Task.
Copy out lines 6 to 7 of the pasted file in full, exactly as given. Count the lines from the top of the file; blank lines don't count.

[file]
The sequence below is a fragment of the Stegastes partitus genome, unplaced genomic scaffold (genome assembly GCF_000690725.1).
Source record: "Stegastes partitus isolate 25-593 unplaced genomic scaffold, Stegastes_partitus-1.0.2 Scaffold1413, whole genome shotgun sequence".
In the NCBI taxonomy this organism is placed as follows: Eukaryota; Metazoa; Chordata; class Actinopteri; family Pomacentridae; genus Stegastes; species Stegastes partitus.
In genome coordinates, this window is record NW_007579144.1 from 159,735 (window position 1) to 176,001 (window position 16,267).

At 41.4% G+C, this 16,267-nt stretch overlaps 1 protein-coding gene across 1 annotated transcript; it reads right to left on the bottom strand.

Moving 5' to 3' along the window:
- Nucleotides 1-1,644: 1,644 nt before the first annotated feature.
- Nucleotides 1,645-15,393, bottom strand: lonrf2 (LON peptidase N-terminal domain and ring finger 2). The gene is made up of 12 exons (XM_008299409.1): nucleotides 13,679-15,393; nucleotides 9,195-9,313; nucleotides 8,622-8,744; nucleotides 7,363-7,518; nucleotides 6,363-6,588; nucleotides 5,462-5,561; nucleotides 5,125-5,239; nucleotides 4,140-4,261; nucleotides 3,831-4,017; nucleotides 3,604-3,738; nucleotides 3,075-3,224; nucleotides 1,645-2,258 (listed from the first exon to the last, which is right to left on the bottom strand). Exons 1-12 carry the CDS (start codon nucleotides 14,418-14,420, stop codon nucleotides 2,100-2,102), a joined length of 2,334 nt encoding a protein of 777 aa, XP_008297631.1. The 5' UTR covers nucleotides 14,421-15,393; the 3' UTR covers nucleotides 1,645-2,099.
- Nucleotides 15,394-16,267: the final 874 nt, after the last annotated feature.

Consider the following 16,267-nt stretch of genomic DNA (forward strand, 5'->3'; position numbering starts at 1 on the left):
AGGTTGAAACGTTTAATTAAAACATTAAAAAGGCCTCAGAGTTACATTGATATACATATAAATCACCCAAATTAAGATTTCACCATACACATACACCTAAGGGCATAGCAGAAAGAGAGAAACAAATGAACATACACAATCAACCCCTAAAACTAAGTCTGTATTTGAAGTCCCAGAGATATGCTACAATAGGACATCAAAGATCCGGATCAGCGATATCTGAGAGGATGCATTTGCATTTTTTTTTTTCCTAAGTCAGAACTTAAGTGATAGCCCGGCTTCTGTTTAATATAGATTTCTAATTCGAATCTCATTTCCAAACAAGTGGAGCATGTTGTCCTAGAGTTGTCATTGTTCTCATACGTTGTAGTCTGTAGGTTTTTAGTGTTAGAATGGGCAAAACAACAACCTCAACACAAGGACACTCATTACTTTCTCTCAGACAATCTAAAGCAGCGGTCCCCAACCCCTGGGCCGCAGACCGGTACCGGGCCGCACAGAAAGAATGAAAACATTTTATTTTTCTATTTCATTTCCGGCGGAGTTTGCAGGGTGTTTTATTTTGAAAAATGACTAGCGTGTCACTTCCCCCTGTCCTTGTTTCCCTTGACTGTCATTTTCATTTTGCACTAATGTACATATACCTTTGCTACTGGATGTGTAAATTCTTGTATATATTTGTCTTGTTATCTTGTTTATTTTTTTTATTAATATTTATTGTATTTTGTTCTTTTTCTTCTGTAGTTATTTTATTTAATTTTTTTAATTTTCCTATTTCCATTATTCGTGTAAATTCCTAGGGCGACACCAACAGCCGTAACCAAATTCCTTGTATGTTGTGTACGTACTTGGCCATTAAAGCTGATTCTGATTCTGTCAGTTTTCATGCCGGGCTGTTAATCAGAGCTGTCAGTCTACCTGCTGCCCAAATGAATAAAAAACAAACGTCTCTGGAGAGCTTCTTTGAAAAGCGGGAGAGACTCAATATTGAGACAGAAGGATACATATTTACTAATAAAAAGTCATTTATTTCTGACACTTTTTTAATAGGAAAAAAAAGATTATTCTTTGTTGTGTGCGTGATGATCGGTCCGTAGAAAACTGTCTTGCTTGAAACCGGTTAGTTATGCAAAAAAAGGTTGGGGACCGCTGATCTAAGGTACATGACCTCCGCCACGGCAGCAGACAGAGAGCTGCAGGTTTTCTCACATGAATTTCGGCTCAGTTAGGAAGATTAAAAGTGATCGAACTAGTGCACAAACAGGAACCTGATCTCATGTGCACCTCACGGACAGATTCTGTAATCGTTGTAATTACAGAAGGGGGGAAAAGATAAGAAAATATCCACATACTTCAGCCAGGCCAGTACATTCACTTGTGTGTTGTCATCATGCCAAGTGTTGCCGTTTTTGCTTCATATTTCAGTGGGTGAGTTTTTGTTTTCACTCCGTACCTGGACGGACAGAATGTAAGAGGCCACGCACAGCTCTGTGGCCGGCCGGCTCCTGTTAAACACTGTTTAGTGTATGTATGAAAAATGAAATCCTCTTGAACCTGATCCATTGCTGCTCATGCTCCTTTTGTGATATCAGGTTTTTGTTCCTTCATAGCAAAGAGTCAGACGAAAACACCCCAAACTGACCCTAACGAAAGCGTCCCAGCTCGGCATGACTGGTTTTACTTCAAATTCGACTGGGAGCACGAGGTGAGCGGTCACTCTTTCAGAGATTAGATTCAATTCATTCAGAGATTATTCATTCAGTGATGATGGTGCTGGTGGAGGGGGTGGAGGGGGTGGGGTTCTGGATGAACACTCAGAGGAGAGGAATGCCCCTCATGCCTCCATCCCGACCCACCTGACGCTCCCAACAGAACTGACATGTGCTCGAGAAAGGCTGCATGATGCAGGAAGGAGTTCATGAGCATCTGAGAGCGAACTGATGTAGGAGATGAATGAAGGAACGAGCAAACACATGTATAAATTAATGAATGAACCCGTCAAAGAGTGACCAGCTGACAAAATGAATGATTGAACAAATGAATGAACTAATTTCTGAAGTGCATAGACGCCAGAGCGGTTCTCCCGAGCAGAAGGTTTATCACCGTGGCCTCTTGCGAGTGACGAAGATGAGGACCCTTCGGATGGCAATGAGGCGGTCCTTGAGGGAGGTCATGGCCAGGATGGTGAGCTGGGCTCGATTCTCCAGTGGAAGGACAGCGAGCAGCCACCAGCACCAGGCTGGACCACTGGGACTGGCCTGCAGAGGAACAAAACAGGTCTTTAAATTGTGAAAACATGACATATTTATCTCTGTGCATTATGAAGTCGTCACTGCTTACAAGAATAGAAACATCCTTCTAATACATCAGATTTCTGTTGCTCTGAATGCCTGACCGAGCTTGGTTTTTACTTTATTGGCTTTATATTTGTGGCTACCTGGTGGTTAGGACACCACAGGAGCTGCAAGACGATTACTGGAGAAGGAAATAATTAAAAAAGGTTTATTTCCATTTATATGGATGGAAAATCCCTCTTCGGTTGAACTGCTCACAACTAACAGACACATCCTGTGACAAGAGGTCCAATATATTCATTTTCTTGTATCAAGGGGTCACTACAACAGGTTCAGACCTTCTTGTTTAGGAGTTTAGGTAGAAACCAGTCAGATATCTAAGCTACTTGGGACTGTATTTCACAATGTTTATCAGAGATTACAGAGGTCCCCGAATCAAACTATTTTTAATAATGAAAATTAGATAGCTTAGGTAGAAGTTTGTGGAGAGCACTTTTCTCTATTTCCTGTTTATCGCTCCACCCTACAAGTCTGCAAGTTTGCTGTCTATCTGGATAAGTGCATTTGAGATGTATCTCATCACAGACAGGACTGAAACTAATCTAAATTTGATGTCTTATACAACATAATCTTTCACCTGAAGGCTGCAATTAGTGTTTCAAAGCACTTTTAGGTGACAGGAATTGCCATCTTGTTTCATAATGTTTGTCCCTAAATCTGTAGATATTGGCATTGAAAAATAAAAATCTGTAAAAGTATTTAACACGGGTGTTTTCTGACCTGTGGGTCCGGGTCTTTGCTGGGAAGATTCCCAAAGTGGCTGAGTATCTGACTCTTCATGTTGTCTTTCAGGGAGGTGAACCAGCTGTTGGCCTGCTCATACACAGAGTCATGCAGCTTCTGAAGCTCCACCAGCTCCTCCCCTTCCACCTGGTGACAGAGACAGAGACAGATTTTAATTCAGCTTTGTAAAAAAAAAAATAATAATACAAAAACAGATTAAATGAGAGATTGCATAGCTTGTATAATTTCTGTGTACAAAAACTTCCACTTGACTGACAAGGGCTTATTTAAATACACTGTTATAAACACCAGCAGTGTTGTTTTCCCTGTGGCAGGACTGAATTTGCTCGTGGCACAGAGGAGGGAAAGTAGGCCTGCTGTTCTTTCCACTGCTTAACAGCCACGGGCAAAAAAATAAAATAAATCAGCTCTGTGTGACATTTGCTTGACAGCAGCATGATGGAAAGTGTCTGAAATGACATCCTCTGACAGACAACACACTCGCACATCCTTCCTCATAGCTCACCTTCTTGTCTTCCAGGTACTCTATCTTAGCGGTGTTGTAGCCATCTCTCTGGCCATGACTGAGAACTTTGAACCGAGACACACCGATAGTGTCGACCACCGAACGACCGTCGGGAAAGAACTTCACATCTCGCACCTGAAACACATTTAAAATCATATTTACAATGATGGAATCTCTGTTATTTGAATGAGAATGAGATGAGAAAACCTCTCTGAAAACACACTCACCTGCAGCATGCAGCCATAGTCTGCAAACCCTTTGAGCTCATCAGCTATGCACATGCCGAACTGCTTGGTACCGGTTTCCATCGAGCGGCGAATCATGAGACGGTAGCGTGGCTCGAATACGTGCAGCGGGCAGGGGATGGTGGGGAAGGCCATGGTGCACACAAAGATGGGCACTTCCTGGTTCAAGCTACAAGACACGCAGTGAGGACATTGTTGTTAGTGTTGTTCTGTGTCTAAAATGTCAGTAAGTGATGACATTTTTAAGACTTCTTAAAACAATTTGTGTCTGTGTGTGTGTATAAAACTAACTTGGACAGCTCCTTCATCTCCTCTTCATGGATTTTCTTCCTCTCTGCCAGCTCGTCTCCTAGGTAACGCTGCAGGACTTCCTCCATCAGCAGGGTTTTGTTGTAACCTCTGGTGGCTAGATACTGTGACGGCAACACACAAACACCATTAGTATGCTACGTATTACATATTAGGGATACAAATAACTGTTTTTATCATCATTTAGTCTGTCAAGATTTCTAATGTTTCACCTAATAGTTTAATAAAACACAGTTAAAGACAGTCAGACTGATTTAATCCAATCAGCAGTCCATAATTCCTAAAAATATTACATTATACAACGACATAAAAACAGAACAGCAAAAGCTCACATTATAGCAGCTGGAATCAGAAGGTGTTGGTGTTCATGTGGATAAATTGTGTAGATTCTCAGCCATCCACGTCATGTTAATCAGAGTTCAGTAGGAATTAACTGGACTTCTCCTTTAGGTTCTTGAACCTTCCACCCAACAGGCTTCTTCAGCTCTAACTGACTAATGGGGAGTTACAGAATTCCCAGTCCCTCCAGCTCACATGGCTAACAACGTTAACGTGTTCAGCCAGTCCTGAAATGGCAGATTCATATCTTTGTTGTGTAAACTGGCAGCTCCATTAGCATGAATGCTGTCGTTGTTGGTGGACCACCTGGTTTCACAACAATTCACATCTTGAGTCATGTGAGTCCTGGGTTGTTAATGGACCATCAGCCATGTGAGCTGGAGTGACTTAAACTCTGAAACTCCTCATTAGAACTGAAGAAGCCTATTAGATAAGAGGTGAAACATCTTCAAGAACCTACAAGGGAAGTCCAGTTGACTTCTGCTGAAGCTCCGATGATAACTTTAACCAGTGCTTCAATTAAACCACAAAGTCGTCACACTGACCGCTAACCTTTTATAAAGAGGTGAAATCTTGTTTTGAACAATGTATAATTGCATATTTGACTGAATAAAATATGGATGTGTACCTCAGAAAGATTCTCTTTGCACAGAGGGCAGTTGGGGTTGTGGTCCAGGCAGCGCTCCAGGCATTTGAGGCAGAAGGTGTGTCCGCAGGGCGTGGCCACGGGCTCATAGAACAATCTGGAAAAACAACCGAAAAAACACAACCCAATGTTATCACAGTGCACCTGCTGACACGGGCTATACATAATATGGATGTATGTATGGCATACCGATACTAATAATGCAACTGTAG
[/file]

Moving 5' to 3' along the window:
- Nucleotides 1-1,644: 1,644 nt before the first annotated feature.